My ever-vigilant neighbor caught the official end to my Phase 1 test period on “Loki,” the little jet, this morning as I made a pass to “check altimeter calibration” (that’s my story, and I’m sticking to it…) and then pulled up for the landing pattern. With that pass, I finished the prescribed 40 hour test period, but had actually completed the test program about ten hours before – yet these are still experimental aircraft and there are things I’ll be looking in to, and will be collecting data for some time to come. Officially however, the airplane is now free to roam outside of the original test area (which was admittedly pretty large) and can be taken anywhere… like Southern California, or even Wisconsin!
During the Phase 1 period, we’ve done lots of testing for basic and advanced flight parameters, accumulated lots of cruise performance data, and flown a variety of aerobatic maneuvers so that they could be signed off in the logbook as “approved” by the builder (me). Just as important, the builder/pilot (me) has accumulated 40 hours of experience and is getting comfortable with the flight characteristics, but will continue learning with every flight. For now, the jet has earned an oil change and a detailed inspection of all of the component parts, so we’ll open it up and make sure that its still as good as new (which I expect).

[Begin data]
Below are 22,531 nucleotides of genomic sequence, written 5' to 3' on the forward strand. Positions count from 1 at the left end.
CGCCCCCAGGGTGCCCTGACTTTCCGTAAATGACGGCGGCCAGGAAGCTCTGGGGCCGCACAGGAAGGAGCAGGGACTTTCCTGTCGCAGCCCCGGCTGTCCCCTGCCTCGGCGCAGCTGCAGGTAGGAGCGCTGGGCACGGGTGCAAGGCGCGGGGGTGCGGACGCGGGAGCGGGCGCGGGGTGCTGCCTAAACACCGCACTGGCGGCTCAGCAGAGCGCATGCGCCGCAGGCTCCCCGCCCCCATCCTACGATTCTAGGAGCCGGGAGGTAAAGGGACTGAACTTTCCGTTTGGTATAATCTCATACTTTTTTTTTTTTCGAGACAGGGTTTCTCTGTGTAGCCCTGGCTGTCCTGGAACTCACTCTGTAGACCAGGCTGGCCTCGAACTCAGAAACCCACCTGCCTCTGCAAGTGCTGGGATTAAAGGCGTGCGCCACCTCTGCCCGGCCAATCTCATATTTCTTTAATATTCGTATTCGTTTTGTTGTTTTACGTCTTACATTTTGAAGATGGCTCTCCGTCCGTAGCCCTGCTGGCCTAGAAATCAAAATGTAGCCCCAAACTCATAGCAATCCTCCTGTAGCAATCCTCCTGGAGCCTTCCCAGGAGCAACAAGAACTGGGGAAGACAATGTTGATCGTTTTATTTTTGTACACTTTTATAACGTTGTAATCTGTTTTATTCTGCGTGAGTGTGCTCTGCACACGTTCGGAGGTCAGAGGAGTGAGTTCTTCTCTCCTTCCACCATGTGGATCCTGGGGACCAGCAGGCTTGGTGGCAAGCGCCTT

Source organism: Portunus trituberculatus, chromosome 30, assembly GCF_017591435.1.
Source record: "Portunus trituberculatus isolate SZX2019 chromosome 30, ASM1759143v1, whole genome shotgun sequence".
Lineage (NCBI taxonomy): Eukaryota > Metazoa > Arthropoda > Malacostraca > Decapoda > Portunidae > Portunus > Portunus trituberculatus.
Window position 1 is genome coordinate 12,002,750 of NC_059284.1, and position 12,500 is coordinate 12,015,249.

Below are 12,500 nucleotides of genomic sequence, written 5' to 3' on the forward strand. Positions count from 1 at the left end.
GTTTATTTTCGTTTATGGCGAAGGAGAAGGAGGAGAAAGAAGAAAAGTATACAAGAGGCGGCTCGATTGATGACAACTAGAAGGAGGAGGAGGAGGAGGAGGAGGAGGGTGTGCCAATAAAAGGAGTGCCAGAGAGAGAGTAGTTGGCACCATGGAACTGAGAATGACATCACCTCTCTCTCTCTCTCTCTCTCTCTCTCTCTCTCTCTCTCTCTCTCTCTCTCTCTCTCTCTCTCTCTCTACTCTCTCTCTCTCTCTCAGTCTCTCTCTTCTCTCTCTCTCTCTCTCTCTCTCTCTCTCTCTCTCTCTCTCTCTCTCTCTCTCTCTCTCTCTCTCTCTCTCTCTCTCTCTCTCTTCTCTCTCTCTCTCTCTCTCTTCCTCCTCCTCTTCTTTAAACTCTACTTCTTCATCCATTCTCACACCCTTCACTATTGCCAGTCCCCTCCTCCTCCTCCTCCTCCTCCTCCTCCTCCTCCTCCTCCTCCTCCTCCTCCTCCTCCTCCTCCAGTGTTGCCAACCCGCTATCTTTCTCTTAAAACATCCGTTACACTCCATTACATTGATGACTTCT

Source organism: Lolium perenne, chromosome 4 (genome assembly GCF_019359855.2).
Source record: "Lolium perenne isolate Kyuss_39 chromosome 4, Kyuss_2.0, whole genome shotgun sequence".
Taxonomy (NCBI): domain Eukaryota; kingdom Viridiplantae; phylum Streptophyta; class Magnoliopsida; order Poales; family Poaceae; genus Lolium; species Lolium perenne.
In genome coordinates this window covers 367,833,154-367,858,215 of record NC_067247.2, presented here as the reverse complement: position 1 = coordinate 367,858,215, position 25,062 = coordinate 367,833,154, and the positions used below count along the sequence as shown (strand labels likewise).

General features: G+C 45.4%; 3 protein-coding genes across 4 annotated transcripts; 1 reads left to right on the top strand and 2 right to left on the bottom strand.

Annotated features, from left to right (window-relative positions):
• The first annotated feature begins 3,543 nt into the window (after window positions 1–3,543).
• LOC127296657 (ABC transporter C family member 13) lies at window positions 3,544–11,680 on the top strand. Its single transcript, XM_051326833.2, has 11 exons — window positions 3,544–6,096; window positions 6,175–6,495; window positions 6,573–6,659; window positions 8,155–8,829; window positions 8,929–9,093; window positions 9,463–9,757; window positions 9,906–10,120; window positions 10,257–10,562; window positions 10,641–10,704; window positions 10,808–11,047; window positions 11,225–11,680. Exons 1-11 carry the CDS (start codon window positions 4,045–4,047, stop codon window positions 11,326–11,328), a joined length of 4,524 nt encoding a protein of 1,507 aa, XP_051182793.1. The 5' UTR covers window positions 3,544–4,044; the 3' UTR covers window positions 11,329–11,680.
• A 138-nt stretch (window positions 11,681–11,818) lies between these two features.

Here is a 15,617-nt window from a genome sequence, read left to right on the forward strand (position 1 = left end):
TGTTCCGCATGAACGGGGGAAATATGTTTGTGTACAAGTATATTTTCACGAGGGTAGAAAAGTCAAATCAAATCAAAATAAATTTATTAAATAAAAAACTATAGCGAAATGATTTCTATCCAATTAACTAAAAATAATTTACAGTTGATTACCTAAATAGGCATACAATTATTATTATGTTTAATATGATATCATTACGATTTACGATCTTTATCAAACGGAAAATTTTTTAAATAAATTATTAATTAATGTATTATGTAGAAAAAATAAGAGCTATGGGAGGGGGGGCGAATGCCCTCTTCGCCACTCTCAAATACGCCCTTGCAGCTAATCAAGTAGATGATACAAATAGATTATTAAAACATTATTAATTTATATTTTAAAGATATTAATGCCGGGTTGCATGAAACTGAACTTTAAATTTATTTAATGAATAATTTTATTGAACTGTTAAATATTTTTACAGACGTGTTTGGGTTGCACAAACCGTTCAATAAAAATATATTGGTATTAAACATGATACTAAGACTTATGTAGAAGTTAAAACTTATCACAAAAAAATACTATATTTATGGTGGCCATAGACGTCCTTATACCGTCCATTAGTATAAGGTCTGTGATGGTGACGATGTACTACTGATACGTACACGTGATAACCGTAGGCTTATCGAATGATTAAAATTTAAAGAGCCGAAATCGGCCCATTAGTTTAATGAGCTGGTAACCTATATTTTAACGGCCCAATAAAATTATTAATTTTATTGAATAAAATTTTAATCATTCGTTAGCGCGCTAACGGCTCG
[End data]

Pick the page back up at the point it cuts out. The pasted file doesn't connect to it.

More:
It’s been a fun and professionally challenging flight test program, not because the jet has any bad habits, but because its good to demand accuracy and precision in one’s flying – and flight testing is the place to do that. Doing a Phase 1 always leaves me a better pilot because I sharpen myself up to hold speeds and altitudes to within a knot and a few feet. The jet is sensitive enough that it took more precision than other airplanes, and that is good. Now to keep that level of precision for all my flying–that’s the next challenge!